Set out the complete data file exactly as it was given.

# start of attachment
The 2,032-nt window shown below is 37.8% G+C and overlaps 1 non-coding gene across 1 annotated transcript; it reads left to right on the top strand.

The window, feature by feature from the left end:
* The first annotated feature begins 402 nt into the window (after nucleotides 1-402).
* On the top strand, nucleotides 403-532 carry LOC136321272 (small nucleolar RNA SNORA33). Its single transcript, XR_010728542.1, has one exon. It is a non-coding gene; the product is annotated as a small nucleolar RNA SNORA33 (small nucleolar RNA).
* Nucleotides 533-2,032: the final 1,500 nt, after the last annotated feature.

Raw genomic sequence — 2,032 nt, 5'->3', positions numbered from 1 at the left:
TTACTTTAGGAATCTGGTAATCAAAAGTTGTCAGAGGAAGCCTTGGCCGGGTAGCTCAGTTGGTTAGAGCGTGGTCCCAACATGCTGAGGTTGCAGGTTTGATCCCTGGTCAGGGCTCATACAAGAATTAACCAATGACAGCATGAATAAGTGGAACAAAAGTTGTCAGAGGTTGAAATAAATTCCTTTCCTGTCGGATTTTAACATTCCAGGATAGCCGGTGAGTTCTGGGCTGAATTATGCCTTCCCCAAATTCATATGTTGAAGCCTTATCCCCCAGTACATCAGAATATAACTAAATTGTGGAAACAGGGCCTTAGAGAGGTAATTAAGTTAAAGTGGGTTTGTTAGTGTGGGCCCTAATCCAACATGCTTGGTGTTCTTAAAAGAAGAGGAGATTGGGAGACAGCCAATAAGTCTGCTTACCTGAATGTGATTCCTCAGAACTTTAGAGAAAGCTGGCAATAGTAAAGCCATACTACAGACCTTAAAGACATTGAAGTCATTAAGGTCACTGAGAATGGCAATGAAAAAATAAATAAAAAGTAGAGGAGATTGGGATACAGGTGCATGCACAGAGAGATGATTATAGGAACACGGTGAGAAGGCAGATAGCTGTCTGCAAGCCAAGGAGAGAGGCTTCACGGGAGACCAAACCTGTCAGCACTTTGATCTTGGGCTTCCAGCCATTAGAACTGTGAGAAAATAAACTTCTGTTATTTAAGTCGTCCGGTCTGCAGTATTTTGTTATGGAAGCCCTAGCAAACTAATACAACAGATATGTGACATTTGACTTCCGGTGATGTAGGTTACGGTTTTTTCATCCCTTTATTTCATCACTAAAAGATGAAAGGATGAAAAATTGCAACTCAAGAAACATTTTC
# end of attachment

The 2,032-nt window shown below is 37.8% G+C and overlaps 1 non-coding gene across 1 annotated transcript; it reads left to right on the top strand.

The window, feature by feature from the left end:
* The first annotated feature begins 402 nt into the window (after nucleotides 1-402).
* On the top strand, nucleotides 403-532 carry LOC136321272 (small nucleolar RNA SNORA33). Its single transcript, XR_010728542.1, has one exon. It is a non-coding gene; the product is annotated as a small nucleolar RNA SNORA33 (small nucleolar RNA).
* Nucleotides 533-2,032: the final 1,500 nt, after the last annotated feature.

Raw genomic sequence — 2,032 nt, 5'->3', positions numbered from 1 at the left:
TTACTTTAGGAATCTGGTAATCAAAAGTTGTCAGAGGAAGCCTTGGCCGGGTAGCTCAGTTGGTTAGAGCGTGGTCCCAACATGCTGAGGTTGCAGGTTTGATCCCTGGTCAGGGCTCATACAAGAATTAACCAATGACAGCATGAATAAGTGGAACAAAAGTTGTCAGAGGTTGAAATAAATTCCTTTCCTGTCGGATTTTAACATTCCAGGATAGCCGGTGAGTTCTGGGCTGAATTATGCCTTCCCCAAATTCATATGTTGAAGCCTTATCCCCCAGTACATCAGAATATAACTAAATTGTGGAAACAGGGCCTTAGAGAGGTAATTAAGTTAAAGTGGGTTTGTTAGTGTGGGCCCTAATCCAACATGCTTGGTGTTCTTAAAAGAAGAGGAGATTGGGAGACAGCCAATAAGTCTGCTTACCTGAATGTGATTCCTCAGAACTTTAGAGAAAGCTGGCAATAGTAAAGCCATACTACAGACCTTAAAGACATTGAAGTCATTAAGGTCACTGAGAATGGCAATGAAAAAATAAATAAAAAGTAGAGGAGATTGGGATACAGGTGCATGCACAGAGAGATGATTATAGGAACACGGTGAGAAGGCAGATAGCTGTCTGCAAGCCAAGGAGAGAGGCTTCACGGGAGACCAAACCTGTCAGCACTTTGATCTTGGGCTTCCAGCCATTAGAACTGTGAGAAAATAAACTTCTGTTATTTAAGTCGTCCGGTCTGCAGTATTTTGTTATGGAAGCCCTAGCAAACTAATACAACAGATATGTGACATTTGACTTCCGGTGATGTAGGTTACGGTTTTTTCATCCCTTTATTTCATCACTAAAAGATGAAAGGATGAAAAATTGCAACTCAAGAAACATTTTC